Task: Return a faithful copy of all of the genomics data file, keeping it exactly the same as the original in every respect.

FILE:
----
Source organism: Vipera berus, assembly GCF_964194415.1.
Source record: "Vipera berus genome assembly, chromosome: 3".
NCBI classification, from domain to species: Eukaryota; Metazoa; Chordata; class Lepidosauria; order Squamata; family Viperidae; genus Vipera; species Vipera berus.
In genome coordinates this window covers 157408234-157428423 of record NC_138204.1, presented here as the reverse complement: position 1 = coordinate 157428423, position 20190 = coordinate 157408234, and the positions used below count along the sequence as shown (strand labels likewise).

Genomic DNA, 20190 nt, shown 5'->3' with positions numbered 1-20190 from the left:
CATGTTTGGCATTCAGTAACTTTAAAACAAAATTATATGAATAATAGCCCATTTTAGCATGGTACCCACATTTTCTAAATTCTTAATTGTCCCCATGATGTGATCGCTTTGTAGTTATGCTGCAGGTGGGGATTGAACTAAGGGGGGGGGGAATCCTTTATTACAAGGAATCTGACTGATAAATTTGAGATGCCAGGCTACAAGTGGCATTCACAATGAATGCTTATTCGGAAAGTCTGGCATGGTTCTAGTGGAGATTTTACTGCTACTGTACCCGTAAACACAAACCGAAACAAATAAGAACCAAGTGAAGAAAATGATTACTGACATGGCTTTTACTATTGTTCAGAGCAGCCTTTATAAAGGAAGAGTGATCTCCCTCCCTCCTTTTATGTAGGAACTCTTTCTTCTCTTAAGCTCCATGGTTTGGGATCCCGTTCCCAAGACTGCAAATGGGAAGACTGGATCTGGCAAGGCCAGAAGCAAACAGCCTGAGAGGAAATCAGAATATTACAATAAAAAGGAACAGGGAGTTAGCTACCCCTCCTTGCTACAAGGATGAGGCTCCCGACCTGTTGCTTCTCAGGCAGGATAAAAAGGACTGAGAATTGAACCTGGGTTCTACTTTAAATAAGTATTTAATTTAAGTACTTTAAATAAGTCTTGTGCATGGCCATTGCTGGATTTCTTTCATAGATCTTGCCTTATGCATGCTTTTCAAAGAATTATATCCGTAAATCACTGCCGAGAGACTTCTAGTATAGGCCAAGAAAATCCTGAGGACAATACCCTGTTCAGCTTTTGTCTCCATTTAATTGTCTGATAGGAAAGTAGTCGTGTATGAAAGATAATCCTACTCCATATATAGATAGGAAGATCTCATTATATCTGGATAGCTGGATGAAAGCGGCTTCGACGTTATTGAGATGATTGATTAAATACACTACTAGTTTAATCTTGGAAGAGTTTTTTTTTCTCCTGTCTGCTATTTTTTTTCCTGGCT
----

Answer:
Source organism: Vipera berus, assembly GCF_964194415.1.
Source record: "Vipera berus genome assembly, chromosome: 3".
NCBI classification, from domain to species: Eukaryota; Metazoa; Chordata; class Lepidosauria; order Squamata; family Viperidae; genus Vipera; species Vipera berus.
In genome coordinates this window covers 157408234-157428423 of record NC_138204.1, presented here as the reverse complement: position 1 = coordinate 157428423, position 20190 = coordinate 157408234, and the positions used below count along the sequence as shown (strand labels likewise).

Genomic DNA, 20190 nt, shown 5'->3' with positions numbered 1-20190 from the left:
CATGTTTGGCATTCAGTAACTTTAAAACAAAATTATATGAATAATAGCCCATTTTAGCATGGTACCCACATTTTCTAAATTCTTAATTGTCCCCATGATGTGATCGCTTTGTAGTTATGCTGCAGGTGGGGATTGAACTAAGGGGGGGGGGAATCCTTTATTACAAGGAATCTGACTGATAAATTTGAGATGCCAGGCTACAAGTGGCATTCACAATGAATGCTTATTCGGAAAGTCTGGCATGGTTCTAGTGGAGATTTTACTGCTACTGTACCCGTAAACACAAACCGAAACAAATAAGAACCAAGTGAAGAAAATGATTACTGACATGGCTTTTACTATTGTTCAGAGCAGCCTTTATAAAGGAAGAGTGATCTCCCTCCCTCCTTTTATGTAGGAACTCTTTCTTCTCTTAAGCTCCATGGTTTGGGATCCCGTTCCCAAGACTGCAAATGGGAAGACTGGATCTGGCAAGGCCAGAAGCAAACAGCCTGAGAGGAAATCAGAATATTACAATAAAAAGGAACAGGGAGTTAGCTACCCCTCCTTGCTACAAGGATGAGGCTCCCGACCTGTTGCTTCTCAGGCAGGATAAAAAGGACTGAGAATTGAACCTGGGTTCTACTTTAAATAAGTATTTAATTTAAGTACTTTAAATAAGTCTTGTGCATGGCCATTGCTGGATTTCTTTCATAGATCTTGCCTTATGCATGCTTTTCAAAGAATTATATCCGTAAATCACTGCCGAGAGACTTCTAGTATAGGCCAAGAAAATCCTGAGGACAATACCCTGTTCAGCTTTTGTCTCCATTTAATTGTCTGATAGGAAAGTAGTCGTGTATGAAAGATAATCCTACTCCATATATAGATAGGAAGATCTCATTATATCTGGATAGCTGGATGAAAGCGGCTTCGACGTTATTGAGATGATTGATTAAATACACTACTAGTTTAATCTTGGAAGAGTTTTTTTTTCTCCTGTCTGCTATTTTTTTTCCTGGCT